Tomorrow (September 28) will be my Dad’s 91st birthday! I am happy and thrilled that he has reached such a fine age and that he is so healthy and strong and so very smart. There are so many things in my mind as I think about him tonight. Dad is so much to so many of us. We are a large family with a diversity of gifts and talents. We have our own needs, our own desires and our own loves. I am keenly aware Dad has so much to do with so much of who were are. We are a reflection of what has been invested in us. I am proud of my family and the strength of character that lives in it. That character is in a large part a result of the love, care and attention that Mom and Dad heaped on us.
Now, that love was not expressed in a “Beaver Cleaver” manner. Mine was a working family and Dad was tireless in his day to day routines. That sense of commitment to hard work did not stop with his retirement 26 years ago. When Dad retired at 65 I was 10 years old, yet I did not see my father as a retiree. There were no trips south for the winter, no extended summer vacations, no card clubs or seniors clubs. All who know my Dad will attest to how very young Dad still was when he was 65, 75 and indeed even 85. Dad got up – early – every day. He worked all day every day. He still works hard, if it is not painting that he is up to, it may be building crafts of many kinds, or tearing rotting wooden clapboard and siding from the house, replacing a window or two – or who knows what he doesn’t tell us.
In our reality in Newfoundland we lived what I call a clean and wholesome lifestyle. It was simple and uncomplicated and based on very basic realities. It was subsistence in many ways and the whole system of provision was a responsibility for all of us. We worked to live and we took our lead and our guidance from Dad. Bob George led his family’s daily routine. In the spring it was planting vegetables, come late June it was capelin, later in the summer it was making hay (Old style – scythe, pitch forks and wooden rakes), the fall brought on digging up the gardens and filling potato sacks, later fall was sawing up firewood and putting it in the shed every day after school, once the Jimmy Rowe’s Pond froze over and could bear the weight of our Newfoundland Pony Brandy and her sled – it was into the woods every Saturday Morning to cut down firewood – those where great days now when I look back. My four brothers and I were together with Dad. It usually involved a “boil up” lunch often with Salt fish, homemade bread and lots of good tea! I can’t get that back but I do live it again from time to time – mostly with an ironic sort of reverie. You see I hated getting hauled out of bed those mornings – it felt like a whole lot of work. Now I see it not so much as work, but as a great time – time especially good for five boys with their hard working Father. Fishing (that means Cod for the Mainlanders) was like that too. We would be up in the arly morning to get out on the water while the sun was just rising to get fish to alt for the winter. (I would give anything to have that back – but it is quckly becoming a lost way of life). I know that over the years we have all had our great moments with Dad. I still remember going with him, trouting – walking over an hour to get to the "good ponds" that were not fished out. I can still recall at 15 thinking – how is it that at 70 he can move so far so fast? He would watch to see that I was getting tired and would suggest that we “take a spell.” Or better still, all the times he attempted to get me in to "the falls" but he alwys had his basket filled with trout before we could make it in the brooks that far.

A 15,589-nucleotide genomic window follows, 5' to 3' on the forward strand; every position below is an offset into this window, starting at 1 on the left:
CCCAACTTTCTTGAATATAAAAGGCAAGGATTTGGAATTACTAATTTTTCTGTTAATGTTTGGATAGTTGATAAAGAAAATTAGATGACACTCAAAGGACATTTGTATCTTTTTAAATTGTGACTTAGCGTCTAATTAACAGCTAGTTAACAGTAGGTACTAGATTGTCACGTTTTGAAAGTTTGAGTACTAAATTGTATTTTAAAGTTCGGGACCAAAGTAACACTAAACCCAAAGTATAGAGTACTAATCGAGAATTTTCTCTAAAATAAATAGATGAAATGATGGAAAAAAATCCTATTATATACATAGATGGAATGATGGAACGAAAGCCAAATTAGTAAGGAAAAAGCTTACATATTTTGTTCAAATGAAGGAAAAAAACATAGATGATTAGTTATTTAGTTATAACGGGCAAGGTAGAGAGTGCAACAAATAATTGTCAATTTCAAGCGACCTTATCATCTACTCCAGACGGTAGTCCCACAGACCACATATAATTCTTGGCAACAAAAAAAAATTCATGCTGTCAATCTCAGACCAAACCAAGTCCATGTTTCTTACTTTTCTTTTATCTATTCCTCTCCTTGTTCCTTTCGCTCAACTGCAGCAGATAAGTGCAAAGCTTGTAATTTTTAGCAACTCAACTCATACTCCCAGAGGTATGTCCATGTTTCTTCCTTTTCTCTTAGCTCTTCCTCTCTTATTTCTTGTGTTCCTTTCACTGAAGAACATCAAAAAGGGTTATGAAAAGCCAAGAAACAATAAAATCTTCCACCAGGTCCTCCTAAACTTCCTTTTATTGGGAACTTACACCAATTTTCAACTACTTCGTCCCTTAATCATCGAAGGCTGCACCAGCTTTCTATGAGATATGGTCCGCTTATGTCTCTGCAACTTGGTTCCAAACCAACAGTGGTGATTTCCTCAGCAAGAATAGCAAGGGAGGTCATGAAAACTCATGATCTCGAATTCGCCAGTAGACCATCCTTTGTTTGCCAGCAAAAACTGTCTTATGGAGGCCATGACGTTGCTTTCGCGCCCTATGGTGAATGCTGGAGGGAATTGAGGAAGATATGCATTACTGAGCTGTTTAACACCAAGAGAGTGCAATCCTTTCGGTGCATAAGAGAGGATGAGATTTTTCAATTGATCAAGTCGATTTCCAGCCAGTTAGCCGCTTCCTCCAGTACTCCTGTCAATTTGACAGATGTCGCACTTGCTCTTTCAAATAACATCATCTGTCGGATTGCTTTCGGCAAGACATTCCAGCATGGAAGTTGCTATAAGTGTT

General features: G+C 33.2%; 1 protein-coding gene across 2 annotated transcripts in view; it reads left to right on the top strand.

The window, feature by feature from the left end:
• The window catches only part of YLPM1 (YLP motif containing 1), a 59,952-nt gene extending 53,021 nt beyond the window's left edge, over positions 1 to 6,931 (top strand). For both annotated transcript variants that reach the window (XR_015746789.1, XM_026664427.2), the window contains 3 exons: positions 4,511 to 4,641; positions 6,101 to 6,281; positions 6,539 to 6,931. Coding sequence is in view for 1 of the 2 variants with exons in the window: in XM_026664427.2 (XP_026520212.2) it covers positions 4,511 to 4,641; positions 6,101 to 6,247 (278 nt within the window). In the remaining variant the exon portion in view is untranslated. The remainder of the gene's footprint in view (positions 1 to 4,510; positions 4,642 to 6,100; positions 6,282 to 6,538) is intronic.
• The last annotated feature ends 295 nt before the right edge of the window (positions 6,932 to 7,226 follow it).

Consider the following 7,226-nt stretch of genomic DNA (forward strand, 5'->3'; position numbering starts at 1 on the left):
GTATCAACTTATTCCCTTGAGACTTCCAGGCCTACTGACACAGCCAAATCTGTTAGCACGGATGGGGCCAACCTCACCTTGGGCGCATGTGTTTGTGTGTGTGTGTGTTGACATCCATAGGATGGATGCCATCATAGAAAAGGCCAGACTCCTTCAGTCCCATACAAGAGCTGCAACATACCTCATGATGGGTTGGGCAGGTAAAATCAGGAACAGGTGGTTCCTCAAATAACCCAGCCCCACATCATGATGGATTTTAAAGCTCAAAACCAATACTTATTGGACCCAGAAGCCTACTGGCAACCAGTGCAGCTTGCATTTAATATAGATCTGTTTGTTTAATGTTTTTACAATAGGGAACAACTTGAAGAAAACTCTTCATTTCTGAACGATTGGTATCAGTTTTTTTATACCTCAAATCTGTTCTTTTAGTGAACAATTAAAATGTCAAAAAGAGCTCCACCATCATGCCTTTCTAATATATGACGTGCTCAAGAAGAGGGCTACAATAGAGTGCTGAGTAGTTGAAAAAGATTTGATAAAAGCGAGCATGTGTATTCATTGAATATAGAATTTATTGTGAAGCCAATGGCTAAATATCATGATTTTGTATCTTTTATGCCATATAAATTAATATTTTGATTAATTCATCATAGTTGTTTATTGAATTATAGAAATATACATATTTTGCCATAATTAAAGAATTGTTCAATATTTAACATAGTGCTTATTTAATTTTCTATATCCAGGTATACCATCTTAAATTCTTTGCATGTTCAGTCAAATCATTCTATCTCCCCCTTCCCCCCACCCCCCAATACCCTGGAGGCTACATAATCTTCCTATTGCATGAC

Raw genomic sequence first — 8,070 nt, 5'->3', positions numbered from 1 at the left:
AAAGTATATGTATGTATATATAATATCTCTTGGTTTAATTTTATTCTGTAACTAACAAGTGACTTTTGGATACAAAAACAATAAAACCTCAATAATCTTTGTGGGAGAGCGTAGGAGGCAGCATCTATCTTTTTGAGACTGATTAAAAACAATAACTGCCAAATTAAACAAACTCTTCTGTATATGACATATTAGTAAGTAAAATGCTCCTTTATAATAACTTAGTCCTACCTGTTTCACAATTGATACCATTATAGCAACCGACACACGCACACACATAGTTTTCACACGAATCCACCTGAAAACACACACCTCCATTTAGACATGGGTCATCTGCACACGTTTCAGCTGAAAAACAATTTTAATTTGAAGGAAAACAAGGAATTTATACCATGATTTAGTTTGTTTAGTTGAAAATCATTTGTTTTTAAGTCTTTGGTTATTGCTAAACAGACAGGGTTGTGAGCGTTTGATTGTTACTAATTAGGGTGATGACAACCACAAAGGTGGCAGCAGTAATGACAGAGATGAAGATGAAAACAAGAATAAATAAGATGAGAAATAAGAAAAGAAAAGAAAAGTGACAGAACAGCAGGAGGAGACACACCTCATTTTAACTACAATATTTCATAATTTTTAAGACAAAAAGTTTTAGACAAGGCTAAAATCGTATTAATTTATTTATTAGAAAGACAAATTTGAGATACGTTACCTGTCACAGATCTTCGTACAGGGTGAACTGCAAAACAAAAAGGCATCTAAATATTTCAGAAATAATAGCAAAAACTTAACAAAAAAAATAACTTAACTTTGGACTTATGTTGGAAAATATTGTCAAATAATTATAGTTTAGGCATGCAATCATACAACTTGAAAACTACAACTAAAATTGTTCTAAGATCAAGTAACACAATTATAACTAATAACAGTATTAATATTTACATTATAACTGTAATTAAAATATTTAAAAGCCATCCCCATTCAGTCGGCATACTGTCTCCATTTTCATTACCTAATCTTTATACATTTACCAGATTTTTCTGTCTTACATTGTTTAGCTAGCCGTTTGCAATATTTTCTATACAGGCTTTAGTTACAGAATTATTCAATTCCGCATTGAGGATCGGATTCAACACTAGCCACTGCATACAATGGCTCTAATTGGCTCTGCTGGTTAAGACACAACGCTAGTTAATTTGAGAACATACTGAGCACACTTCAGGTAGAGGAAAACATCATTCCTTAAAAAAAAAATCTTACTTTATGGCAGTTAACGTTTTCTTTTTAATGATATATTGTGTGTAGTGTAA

On this night as I ready myself for sleep, perhaps I will dream of the many family events where we have been all together and have enjoyed frivolity and great cheer. I will sleep dreaming of what tomorrow might be. Catherinanne and I would so love to be with them all tomorrow. Family is everything.
My two Sisters and my four Brothers are so important to me. I see each one of them as a reflection of my parents. On this eve of Dad’s birthday I am grateful to the God who gives us all life, for a family that works so hard, perseveres through all manner of life, laughs so very well, cares so very much and gives so freely and willingly. I hope that on his Birthday, Dad finds us all a reminder of how his hard work in life paid off. I know that each one of us in his/her own way will take time to tell Dad how much he is loved and how thrilled we are to have his guidance, counsel, and love over all those years (He has been parenting for the last 57 years). To his title Dad, he has added the words, Grandfather (Poppy), Great Grandfather, and Great-Great Grandfather. The more than 50 that we are now as family all say heartily – We Love you Dad – Happy Birthday.
Lady Diana Cooper who was a great social figure, and actress and a writer wrote, “First you are young; then you are middle-aged; then you are old; then you are wonderful.” She would know. In 1986 she died at the age of 93. I think that I speak safely for my six siblings and my Mom when I say that indeed we have been learning that Dad is beyond old – he is indeed – now wonderful.
I sure do miss being home at a time like this.
If you want to send Birthday greetings to Bob George – email them to me at firstname.lastname@example.org and I will forward them on tomorrow to his open house!